Skip to content

Cold, Flu, & Cough Health Center

Select An Article

When a Cold Becomes a Sinus Infection

Font Size

Ever get a sinus infection following a bad cold? It's called sinusitis. After a cold, you are at greater risk of developing a sinus infection, because a cold causes inflammation and swelling of the sinuses. While sinusitis and cold symptoms can make you miserable, they are common problems and affect millions of Americans each day. Here's up-to-date information about sinusitis and colds.

What Is a Common Cold?

The common cold, an upper respiratory infection, is usually caused by a virus that infects the nose and throat.

Common cold symptoms include nasal congestion; runny nose; post-nasal drip, which is a drop-by-drop release of nasal fluid into the back of the throat; headache; and fatigue. Cough and mild fever may also accompany these symptoms.

Cold symptoms usually build, peak, and slowly disappear. No treatment is necessary for a cold, but some medications can ease symptoms. For example, decongestants may decrease drainage and open the nasal passages. Pain relievers may help with fever and headache. Cough medication may help, as well. Colds will typically last from a few days to about a week or longer.

In some instances, a cold may cause swelling in the sinuses, preventing the outflow of mucus. This can lead to a sinus infection. If you have sinus pain -- pain around the face and eyes -- and thick yellow or green mucus that persist after a week, then you should see your health care provider to determine if you have a sinus infection.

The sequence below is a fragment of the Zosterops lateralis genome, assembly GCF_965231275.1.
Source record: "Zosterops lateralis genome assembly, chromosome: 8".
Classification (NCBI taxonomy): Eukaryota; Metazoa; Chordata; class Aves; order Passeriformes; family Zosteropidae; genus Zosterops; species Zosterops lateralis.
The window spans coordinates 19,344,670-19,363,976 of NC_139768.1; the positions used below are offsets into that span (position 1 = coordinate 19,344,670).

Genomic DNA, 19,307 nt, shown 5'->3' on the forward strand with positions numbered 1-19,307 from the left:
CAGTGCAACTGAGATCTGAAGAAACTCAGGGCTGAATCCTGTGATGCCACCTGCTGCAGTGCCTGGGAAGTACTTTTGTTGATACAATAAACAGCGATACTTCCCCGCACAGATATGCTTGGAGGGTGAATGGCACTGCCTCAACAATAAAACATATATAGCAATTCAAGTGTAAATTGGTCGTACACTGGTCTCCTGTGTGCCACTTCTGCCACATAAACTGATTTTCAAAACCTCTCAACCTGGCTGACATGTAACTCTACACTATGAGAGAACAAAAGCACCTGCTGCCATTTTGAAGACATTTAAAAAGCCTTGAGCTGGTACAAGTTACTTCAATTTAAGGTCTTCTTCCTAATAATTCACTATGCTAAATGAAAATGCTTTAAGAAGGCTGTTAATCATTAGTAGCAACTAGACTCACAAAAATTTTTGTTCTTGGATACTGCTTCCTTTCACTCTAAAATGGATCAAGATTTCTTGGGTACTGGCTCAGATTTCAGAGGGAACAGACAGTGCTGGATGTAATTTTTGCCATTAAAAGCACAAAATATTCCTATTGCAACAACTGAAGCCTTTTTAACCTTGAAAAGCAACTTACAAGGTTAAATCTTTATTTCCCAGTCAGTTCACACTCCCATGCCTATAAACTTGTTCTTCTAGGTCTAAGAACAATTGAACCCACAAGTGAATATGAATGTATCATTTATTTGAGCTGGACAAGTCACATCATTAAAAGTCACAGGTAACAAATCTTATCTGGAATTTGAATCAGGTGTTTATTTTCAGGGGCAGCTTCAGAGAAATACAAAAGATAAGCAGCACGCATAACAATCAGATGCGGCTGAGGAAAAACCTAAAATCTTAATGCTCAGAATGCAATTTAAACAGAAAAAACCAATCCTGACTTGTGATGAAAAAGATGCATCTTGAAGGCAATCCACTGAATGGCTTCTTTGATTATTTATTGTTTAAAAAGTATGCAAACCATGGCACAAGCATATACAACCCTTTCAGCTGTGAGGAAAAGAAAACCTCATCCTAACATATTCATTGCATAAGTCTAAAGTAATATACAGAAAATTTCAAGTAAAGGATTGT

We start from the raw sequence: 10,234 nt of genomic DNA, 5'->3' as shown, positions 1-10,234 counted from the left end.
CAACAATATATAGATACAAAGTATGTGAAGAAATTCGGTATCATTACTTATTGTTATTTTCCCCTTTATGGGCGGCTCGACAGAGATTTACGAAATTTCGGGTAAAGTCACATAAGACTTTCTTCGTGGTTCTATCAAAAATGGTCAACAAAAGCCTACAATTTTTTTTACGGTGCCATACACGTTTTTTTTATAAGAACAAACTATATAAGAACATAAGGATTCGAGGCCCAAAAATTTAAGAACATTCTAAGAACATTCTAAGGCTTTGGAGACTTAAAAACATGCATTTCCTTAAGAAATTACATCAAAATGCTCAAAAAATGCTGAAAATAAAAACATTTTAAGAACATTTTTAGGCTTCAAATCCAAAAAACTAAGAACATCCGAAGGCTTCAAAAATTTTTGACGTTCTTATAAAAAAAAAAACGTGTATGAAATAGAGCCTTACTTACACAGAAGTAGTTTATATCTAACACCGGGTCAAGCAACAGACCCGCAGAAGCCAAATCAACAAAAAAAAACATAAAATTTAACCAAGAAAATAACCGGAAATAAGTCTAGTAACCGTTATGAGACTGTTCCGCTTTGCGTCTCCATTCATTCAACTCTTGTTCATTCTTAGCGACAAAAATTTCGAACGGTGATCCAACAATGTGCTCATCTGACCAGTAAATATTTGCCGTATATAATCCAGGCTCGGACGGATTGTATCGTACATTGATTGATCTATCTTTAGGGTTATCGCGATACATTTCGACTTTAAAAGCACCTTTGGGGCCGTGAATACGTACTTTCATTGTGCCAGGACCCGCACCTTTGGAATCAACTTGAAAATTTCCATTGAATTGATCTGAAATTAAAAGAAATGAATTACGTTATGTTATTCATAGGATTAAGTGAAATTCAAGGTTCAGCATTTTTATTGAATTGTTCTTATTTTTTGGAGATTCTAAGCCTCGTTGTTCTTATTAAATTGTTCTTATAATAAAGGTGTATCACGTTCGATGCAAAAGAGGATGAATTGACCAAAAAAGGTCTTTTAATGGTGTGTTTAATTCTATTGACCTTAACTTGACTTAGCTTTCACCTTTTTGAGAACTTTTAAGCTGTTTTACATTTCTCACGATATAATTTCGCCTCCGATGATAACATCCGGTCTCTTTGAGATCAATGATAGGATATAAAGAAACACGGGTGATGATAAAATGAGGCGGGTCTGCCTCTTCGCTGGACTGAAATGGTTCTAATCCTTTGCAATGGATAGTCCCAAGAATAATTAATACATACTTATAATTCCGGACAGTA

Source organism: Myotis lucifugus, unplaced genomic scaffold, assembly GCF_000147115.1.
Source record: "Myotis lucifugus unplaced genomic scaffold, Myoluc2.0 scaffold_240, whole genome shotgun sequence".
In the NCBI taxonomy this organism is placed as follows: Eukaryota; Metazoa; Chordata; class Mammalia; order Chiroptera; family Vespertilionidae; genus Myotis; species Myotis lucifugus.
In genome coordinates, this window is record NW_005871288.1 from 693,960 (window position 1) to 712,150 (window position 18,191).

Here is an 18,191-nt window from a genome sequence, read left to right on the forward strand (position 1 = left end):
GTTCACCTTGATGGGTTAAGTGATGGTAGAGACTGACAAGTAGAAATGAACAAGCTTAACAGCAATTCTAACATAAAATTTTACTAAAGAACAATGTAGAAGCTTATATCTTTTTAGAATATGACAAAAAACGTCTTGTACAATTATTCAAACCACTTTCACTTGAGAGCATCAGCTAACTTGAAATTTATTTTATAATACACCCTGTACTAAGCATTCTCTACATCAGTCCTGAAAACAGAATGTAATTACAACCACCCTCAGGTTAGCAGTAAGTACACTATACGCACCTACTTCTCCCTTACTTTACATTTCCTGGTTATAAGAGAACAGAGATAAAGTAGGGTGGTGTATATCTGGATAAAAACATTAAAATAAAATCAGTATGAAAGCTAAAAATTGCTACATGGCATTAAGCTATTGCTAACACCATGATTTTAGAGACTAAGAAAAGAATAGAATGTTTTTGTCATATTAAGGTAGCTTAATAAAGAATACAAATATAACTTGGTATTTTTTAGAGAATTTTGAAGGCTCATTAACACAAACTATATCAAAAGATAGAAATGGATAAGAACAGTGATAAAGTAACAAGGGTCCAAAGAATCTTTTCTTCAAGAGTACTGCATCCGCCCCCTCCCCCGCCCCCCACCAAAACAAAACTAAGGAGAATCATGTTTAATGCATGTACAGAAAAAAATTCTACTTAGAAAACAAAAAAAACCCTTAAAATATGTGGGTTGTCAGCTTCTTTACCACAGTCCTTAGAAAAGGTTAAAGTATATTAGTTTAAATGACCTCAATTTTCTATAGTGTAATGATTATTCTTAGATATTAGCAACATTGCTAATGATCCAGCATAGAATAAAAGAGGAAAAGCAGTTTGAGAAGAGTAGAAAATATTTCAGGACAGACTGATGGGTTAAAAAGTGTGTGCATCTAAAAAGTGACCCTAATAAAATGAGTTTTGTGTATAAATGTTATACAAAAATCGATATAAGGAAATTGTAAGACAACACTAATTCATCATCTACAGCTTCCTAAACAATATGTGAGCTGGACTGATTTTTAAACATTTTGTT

What Is a Sinus Infection?

A sinus infection is inflammation or swelling of your sinuses. Normally, your sinuses are filled with air. When the sinuses become blocked and filled with fluid, bacteria can grow there and cause infection. This infection is sinusitis.

What Are the Symptoms of a Sinus Infection?

Symptoms of a sinus infection include:

  • Thick, yellow, foul-smelling nasal discharge
  • Pressure or pain around the face and eyes
  • Headache (generally in the forehead area)
  • Nasal obstruction
  • Congestion
  • Post-nasal drip
  • A cold that won't go away or gets worse
  • Fever or cough

Keep in mind that these symptoms can also be seen with a cold. But if they continue for more than 10 days, you may have sinusitis.

Next Article:

Today on WebMD

hot toddy
15 tips to help you feel better.
man sneezing into elbow
Do echinacea and vitamin C really help a cold?
 
teen girl coughing
Get a good night’s rest with these remedies.
elder berry
Eat these to fight colds, flu, and more.
 
Natural Cold Flu Remedies Slideshow
Slideshow
cold weather
VIDEO
 
Allergy And Sinus Symptom Evaluator
Article
Boy holding ear
Slideshow
 

Loaded with tips to help you avoid food allergy triggers.

Loading ...

Sending your email...

This feature is temporarily unavailable. Please try again later.

Thanks!

Now check your email account on your mobile phone to download your new app.

woman receiving vaccine shot
Article
woman with fever
Article
 
Waking up from sleep
Article
woman with sore throat
Slideshow